The bağlama (Turkish: bağlama, from bağlamak, “to tie”) is a stringed musical instrument shared by various cultures in the Eastern Mediterranean, Near East, and Central Asia regions.
It is sometimes referred to as the saz (from the Persian ساز, meaning a kit or set), although the term “saz” actually refers to a family of plucked string instruments, long-necked lutes used in Ottoman classical music, Turkish folk music, Azeri music, Kurdish music, Assyrian music, Armenian music, and in parts of Syria, Iraq and the Balkan countries. Instruments resembling today’s bağlama have been found in archaeological excavations of Sumerian and Hittite mounds in Anatolia dating before Common Era, and in ancient Greek works.
The bağlama is a synthesis of historical musical instruments in Central Asia and pre-Turkish Anatolia. It is partly descended from the Turkic komuz. The kopuz, or komuz, differs from the bağlama in that it has a leather-covered body and two or three strings made of sheep gut, wolf gut, or horsehair. It is played with the fingers rather than a plectrum and has a fingerboard without frets. Bağlama literally translates as “something that is tied up”, probably a reference to the tied-on frets of the instrument. The word bağlama is first used in 18th-century texts.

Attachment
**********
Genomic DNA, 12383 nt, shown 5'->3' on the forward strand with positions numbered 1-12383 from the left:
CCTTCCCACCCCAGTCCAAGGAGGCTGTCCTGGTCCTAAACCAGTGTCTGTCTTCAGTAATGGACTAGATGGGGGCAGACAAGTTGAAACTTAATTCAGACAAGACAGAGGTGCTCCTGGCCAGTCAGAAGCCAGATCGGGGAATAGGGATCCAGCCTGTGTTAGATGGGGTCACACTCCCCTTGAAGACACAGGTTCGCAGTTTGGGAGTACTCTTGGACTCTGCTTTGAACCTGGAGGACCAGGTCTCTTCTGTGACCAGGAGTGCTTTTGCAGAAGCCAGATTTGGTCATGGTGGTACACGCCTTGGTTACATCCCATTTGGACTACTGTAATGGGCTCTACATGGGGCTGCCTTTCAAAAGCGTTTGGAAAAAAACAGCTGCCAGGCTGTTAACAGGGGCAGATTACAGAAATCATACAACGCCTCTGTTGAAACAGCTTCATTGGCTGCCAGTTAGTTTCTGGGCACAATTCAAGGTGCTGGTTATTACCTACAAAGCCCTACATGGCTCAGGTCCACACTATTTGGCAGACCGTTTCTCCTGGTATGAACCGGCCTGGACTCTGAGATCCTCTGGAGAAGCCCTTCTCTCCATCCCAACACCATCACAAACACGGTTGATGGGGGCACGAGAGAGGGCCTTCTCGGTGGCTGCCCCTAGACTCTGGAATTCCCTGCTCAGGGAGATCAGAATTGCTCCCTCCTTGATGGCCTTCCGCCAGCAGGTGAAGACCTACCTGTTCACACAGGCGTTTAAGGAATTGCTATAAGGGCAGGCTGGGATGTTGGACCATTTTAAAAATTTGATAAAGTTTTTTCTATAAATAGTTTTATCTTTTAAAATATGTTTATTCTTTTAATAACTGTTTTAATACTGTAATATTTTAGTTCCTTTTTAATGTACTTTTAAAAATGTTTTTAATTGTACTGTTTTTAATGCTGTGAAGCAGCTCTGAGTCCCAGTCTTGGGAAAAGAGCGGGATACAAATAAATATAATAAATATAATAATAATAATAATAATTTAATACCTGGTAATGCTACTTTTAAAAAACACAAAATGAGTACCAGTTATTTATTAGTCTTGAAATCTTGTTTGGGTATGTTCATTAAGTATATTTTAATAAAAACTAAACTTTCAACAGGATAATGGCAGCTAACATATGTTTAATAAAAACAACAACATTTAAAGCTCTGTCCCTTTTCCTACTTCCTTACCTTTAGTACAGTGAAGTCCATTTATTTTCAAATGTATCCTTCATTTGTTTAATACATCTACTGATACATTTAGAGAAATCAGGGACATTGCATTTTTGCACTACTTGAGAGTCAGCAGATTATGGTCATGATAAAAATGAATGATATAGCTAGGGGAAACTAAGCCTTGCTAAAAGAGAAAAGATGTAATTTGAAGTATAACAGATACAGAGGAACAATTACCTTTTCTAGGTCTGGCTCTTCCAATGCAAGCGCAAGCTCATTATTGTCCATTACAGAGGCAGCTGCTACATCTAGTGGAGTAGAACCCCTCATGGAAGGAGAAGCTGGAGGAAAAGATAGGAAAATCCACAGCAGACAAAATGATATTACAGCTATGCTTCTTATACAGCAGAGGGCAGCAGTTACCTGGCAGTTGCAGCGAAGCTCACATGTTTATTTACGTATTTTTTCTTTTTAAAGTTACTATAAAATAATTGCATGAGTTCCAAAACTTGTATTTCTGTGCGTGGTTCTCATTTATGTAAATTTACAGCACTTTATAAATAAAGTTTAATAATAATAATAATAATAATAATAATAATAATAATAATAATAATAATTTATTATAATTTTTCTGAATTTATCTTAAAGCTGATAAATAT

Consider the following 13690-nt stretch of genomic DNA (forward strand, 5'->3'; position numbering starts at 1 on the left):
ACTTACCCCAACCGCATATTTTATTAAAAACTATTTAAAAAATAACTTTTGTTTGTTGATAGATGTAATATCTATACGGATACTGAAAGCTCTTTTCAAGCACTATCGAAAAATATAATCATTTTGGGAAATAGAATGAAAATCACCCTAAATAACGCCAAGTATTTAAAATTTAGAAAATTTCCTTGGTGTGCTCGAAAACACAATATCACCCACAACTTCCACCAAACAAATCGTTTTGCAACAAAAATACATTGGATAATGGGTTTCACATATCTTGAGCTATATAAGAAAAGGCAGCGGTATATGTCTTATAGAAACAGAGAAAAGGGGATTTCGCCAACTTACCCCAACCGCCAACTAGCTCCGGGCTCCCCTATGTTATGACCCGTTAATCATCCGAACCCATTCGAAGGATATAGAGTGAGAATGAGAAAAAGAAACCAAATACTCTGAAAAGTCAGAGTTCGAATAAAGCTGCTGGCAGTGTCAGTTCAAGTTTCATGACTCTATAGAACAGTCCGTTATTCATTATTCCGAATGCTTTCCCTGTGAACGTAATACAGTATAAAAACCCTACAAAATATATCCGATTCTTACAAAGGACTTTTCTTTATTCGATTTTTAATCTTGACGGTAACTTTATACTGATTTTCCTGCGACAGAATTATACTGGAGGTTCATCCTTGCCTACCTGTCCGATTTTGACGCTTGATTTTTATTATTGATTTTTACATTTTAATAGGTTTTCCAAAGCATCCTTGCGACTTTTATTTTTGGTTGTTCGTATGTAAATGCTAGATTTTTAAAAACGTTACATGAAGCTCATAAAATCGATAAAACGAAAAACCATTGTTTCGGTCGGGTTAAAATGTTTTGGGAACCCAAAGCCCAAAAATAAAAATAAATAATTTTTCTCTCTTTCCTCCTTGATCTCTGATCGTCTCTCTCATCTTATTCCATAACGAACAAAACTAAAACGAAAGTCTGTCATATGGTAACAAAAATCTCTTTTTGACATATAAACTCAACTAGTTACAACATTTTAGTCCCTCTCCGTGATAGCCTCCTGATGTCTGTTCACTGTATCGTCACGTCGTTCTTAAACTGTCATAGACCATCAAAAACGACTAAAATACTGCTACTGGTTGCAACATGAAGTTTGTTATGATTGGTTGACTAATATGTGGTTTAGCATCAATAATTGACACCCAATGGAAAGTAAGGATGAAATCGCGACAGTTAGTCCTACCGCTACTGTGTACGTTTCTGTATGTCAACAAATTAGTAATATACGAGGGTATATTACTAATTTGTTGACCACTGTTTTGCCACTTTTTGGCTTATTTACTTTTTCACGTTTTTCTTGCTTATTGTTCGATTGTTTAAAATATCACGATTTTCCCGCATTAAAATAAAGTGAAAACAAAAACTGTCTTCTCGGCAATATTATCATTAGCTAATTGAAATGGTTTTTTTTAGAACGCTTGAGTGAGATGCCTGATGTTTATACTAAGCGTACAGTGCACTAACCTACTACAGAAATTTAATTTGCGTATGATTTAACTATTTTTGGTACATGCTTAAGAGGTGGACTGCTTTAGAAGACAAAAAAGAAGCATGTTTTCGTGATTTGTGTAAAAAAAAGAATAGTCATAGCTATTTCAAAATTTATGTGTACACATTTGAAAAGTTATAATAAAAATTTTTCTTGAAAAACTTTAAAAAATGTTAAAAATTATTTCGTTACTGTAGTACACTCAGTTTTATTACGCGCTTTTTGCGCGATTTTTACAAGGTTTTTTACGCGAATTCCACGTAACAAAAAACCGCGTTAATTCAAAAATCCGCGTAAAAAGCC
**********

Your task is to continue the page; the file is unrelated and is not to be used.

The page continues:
According to The New Grove Dictionary of Music and Musicians, “the terms “bağlama” and “saz” are used somewhat interchangeably in Turkey.” Like the Western lute and the Middle-Eastern oud, it has a deep round back, but a much longer neck. It can be played with a plectrum or with a fingerpicking style known as şelpe.
In the music of Greece the name baglamas (Greek: μπαγλαμάς) is given to a treble bouzouki, a related instrument. The Turkish settlement of Anatolia from the late eleventh century onward saw the introduction of a two-string Turkmen dutar, which was played in some areas of Turkey until recent times.
The most commonly used string folk instrument in Turkey, the bağlama has seven strings divided into courses of two, two and three. It can be tuned in various ways and takes different names according to region and size: Bağlama, Divan Sazı, Bozuk, Çöğür, Kopuz Irızva, Cura, Tambura, etc.
a really great song featuring bağlama is the arabesk hit “bir teselli ver” by orhan gencebay, who was a trained singer and bağlama player in the turkish classical tradition.